U.S. crude oil also rose, though not by as much, with gains curbed
by large domestic supply builds and lower demand in the U.S. and
China, the largest and second-largest oil consumers.
Traders covered short positions ahead of the vote being held on
Sunday by pro-Moscow authorities is to determine if Crimea will join
Russia, analysts said.
Moscow shipped more troops and armor into Crimea on Friday as the
European Union prepared to impose travel bans and freeze the assets
of dozens of Russians involved in Russia's gradual takeover of
Crimea on Monday.
The conflict has underpinned global oil markets as traders worry it
will lead to a disruption of oil supplies from Russia, one of the
world's biggest oil producers.
"The referendum this weekend is raising the geopolitical risk
premium and people who have been short are looking to scrape profits
out of the weekend," said Gene McGillian, analyst at consulting firm
Tradition Energy in Stamford, Connecticut.
The Brent crude oil contract for April delivery, which expired
Friday, settled $1.18 higher at $108.57. The May contract, which
will become the front month contract on Monday, settled $1.29 higher
Despite Friday's rally, Brent ended lower for the third straight
U.S. crude settled 69 cents higher at $98.89 a barrel, but closed
for the week at its lowest point since the end of January.
The Brent-WTI spread <CL-LCO1=R> again touched wider than $10 on
Friday and on Wednesday, a range it has not traded in since Jan. 29.
The spread was not able to hold and settled 49 cents wider Friday at
Production at Libya's 340,000 barrels per day El Sharara oilfield
halted due to protests less than a week after it reopened, also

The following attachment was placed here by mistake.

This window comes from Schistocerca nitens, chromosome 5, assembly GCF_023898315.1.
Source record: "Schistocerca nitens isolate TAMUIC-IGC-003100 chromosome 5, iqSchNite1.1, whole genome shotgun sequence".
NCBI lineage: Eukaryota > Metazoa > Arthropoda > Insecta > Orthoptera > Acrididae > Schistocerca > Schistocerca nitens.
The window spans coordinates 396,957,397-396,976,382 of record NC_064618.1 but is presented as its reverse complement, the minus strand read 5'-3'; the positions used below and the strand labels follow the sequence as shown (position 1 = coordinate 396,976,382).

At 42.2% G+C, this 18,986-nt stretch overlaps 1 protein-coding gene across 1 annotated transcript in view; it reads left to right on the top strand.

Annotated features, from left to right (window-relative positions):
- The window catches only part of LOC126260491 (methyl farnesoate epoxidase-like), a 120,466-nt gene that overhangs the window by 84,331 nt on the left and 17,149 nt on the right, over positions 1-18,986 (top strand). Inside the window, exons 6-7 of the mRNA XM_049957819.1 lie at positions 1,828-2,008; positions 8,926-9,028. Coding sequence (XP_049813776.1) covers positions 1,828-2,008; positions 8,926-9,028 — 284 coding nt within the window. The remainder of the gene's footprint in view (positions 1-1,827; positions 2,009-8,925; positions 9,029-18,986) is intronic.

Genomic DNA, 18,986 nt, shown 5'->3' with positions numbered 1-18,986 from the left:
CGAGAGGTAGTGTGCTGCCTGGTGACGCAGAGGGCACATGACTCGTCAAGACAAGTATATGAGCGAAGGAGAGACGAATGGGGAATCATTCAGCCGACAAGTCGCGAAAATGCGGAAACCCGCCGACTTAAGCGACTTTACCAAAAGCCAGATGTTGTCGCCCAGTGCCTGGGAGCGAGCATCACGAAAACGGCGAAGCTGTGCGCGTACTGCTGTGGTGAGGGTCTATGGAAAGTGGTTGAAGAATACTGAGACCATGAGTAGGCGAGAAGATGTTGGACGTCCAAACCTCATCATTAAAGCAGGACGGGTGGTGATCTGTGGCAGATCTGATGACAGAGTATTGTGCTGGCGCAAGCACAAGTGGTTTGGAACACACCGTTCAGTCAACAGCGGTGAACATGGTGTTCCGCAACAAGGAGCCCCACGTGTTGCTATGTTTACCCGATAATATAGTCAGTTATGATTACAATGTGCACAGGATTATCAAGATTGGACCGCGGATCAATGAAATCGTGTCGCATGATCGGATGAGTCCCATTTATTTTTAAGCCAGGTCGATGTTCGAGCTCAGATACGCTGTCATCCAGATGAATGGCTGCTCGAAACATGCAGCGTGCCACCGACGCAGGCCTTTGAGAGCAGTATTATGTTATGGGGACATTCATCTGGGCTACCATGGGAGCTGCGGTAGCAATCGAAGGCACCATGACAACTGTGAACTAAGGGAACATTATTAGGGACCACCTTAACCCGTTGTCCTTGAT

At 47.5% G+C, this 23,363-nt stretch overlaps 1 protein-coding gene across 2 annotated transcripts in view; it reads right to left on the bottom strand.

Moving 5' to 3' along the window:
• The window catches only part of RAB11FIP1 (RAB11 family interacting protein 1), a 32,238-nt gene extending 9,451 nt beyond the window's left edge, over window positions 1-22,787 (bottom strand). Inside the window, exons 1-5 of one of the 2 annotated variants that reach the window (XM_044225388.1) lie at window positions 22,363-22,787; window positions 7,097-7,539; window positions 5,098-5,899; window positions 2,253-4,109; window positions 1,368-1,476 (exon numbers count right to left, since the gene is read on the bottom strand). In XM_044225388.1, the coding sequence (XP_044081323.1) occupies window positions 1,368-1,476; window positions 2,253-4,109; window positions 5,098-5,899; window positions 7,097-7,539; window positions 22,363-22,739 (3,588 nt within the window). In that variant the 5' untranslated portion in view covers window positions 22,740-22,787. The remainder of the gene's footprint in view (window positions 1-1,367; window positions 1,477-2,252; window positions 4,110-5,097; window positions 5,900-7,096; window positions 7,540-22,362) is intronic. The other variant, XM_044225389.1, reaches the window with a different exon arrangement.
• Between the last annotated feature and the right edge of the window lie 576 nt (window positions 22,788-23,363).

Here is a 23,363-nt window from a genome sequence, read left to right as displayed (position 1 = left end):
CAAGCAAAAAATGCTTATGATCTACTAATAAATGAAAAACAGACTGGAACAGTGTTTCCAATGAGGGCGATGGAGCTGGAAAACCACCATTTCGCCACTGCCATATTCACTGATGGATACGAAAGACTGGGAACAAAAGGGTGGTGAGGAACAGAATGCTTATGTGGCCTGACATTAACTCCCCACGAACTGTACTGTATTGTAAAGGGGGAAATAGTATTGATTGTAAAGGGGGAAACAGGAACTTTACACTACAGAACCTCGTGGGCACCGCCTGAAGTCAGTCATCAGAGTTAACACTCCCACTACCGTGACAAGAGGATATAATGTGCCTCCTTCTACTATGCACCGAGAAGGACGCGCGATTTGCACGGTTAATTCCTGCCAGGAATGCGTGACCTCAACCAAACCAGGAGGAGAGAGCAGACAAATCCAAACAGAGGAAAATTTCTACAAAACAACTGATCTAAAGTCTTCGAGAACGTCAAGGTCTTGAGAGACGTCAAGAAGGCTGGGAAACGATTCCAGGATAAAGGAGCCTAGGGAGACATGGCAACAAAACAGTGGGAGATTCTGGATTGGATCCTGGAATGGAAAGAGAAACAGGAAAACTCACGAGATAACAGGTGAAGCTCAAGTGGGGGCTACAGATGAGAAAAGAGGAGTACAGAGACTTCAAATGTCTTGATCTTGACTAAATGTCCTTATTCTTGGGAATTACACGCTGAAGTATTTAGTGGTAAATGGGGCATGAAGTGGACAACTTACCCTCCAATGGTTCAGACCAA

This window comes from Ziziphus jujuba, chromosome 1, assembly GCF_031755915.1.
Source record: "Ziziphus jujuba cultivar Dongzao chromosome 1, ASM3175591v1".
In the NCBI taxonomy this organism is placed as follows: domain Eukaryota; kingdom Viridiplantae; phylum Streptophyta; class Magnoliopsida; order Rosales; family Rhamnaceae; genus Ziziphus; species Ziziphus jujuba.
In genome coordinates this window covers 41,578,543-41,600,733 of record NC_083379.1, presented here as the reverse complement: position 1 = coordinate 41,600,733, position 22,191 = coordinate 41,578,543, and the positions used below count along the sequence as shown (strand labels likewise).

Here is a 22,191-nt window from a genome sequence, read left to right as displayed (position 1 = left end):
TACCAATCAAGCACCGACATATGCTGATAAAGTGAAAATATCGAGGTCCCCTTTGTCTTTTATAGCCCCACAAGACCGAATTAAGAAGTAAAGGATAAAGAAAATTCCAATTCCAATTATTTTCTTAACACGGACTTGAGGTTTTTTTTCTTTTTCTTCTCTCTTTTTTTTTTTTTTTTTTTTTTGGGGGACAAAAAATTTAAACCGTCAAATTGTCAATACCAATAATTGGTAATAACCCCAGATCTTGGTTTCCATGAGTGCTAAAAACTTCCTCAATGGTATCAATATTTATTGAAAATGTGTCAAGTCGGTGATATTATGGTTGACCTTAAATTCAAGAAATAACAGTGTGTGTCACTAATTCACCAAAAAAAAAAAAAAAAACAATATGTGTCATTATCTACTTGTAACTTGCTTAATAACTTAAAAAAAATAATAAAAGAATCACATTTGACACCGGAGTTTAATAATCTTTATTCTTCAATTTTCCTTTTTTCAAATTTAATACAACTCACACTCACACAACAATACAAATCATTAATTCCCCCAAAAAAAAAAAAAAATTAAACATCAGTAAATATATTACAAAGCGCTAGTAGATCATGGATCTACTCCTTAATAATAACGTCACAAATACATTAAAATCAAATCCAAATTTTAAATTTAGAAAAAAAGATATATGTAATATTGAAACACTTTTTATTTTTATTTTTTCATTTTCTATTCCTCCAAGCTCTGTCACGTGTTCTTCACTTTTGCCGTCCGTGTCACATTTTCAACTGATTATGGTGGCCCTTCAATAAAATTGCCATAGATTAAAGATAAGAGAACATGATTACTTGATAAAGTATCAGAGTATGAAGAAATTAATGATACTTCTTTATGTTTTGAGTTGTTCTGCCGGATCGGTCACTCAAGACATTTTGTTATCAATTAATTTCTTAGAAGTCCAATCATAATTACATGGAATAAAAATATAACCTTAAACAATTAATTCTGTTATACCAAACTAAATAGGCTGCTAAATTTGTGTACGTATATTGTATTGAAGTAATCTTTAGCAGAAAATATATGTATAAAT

lending Brent support.
The International Energy Agency said on Friday a surge in supply
from Iraq and other oil producers should be more than sufficient to
meet growing demand this year.
[to top of second column]
The IEA said Iraq's oil output rose by 530,000 barrels per day in
February to 3.62 million bpd, the highest since 1979.
Slowing Chinese economic growth has raised concerns about oil
demand in the world's second largest consumer.
Solid U.S. retail sales and labor market data this week raised some
optimism about the global economy.
Still, U.S. crude lost nearly 4 percent this week in its steepest
fall since early January, after the U.S. government surprised
markets on Wednesday by announcing a test release of 5 million
barrels from its strategic petroleum reserve.
Weekly inventory data also showed domestic crude oil stockpiles rose
by three times as much as analysts expected.
Given the poor fundamental outlook in the week to Tuesday, money
managers cut their net long U.S. crude futures and options
positions, U.S. Commodity Futures Trading Commission (CFTC) data
(Additional reporting by Jacob
Gronholt-Pedersen in Singapore; editing by William Hardy, Keiron
Henderson, Tom Brown and Amanda Kwan)
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